MEN seeking treatment for prostate cancer in the Limestone Coast will receive extra support closer to home with a new dedicated prostate cancer nursing role recently funded in the region.
A specialist nurse will work about 20 hours a week to coordinate care for prostate cancer patients, including managing treatment side effects and long-term recovery.
The Federal Government will invest $23m into its Prostate Cancer Nurses Program over the next three years to support over 40 dedicated prostate cancer nurses around the nation, with around $185,000 being allocated to create the Mount Gambier-based role.
Operating from Mount Gambier’s Country Health Connect facility, better care in the community coordinator Tony Potts said patients across the region would benefit.
The move follows lobbying from the Limestone Coast and Naracoorte prostate cancer support groups.
“It really is about making a more robust support system for men living with prostate cancer and helping them deal with it,” Mr Potts said.
“At the moment it often comes down to chance and it should not have to.
“The nurse will be there through the whole journey for a client and their family from his diagnosis, treatment evaluation, post-surgery and just general help.”
As a prostate cancer survivor, Limestone Coast Prostate Cancer Support Group chairman Richard Harry said the initial diagnosis was often overwhelming and difficult, especially if people were not given clarity about treatment options.
“These nurses are a very important tool for people to use when making their treatment,” Mr Harry said.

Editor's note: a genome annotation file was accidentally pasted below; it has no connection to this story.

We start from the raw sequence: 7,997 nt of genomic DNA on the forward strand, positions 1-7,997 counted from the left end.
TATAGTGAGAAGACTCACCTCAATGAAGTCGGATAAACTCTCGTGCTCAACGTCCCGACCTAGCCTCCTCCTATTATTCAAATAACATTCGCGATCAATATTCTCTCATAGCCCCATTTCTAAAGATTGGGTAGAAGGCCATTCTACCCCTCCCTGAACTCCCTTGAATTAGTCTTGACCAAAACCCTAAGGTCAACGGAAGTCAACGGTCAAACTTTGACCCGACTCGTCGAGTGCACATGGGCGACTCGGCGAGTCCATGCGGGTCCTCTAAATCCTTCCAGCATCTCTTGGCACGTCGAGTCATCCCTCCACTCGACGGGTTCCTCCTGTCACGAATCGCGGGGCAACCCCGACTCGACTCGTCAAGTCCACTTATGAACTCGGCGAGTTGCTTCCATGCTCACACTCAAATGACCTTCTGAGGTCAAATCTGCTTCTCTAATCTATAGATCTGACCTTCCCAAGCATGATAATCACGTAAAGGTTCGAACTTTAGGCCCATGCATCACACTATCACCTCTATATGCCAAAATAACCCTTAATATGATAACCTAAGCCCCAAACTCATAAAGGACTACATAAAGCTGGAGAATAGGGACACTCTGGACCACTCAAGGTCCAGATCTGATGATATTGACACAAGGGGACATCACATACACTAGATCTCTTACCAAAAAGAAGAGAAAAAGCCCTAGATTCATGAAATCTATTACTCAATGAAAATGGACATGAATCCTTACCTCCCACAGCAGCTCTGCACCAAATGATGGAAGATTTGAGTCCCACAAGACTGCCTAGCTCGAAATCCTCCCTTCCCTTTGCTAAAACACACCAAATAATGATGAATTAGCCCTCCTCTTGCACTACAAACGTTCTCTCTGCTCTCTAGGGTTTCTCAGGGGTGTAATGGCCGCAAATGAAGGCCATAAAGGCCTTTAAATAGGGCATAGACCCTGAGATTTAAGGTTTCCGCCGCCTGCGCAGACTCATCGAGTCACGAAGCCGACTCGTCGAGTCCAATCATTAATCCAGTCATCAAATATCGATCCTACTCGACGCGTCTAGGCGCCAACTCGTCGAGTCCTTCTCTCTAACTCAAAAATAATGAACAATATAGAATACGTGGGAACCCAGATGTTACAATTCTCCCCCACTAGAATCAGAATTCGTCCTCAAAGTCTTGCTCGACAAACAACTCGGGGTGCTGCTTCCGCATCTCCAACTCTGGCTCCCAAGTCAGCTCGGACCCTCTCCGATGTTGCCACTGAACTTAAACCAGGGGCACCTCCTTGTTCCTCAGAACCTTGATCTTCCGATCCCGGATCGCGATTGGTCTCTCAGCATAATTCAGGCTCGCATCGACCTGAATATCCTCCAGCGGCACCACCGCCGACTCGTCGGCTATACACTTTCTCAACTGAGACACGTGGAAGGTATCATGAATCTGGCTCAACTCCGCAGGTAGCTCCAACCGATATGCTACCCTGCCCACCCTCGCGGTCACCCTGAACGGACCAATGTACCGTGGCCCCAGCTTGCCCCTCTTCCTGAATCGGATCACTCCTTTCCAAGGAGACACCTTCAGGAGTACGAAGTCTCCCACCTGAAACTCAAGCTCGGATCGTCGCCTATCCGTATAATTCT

“With one going to be based in Mount Gambier, men right across the Limestone Coast will have a far better chance having access to a nurse and will hopefully be able to understand their situation more thoroughly.”
Prostate cancer is believed to be the third most common cause of cancer deaths in Australia, claiming around 3150 lives each year.
Mr Potts said the funding held a special place in his heart with his father experiencing a battle with prostate cancer.
“My dad had prostate cancer and the surgeon advised him to have surgery. My dad did not realise there were a whole lot of side effects which go with that,” he said.
“He died with his prostate cancer 10 years later, not from it because it was such a slow grower because he was able to go through other options without the side effects.
“It is so important people receive all the information before they make the decision.”
Limestone Coast Local Health Network community and allied health acting executive director Yasir Arfat said the hospital was grateful for the funding through the Prostate Cancer Foundation of Australia.
“The new position will play a vital role in coordinating the care of men living with prostate cancer and will include managing side-effects and symptoms of treatment, as well as providing support through recovery,” Mr Arfat said.
Mr Arfat confirmed the network was in the progress of advertising for the new position.
Member for Barker Tony Pasin – who has lobbied for the funding at a federal level – said the new position built on the announcement the Limestone Coast would be one of 13 sites across the country to receive new radiation therapy services.
“So many Australian men and their families have had their lives turned upside down by prostate cancer, so I’m very pleased they will have the support of these specialised nurses now and into the future,” Mr Pasin said.
“This funding sends a message to men with prostate cancer they do not have to face this terrible disease alone.”
Meanwhile, Limestone Coast fundraising is continuing for a transperineal biopsy machine, which will offer best possible practice biopsies for suspected prostate cancer patients in the region.
The $207,000 price tag will largely be met by donations, with Mount Gambier Hospital to take possession of the equipment by the end of the year.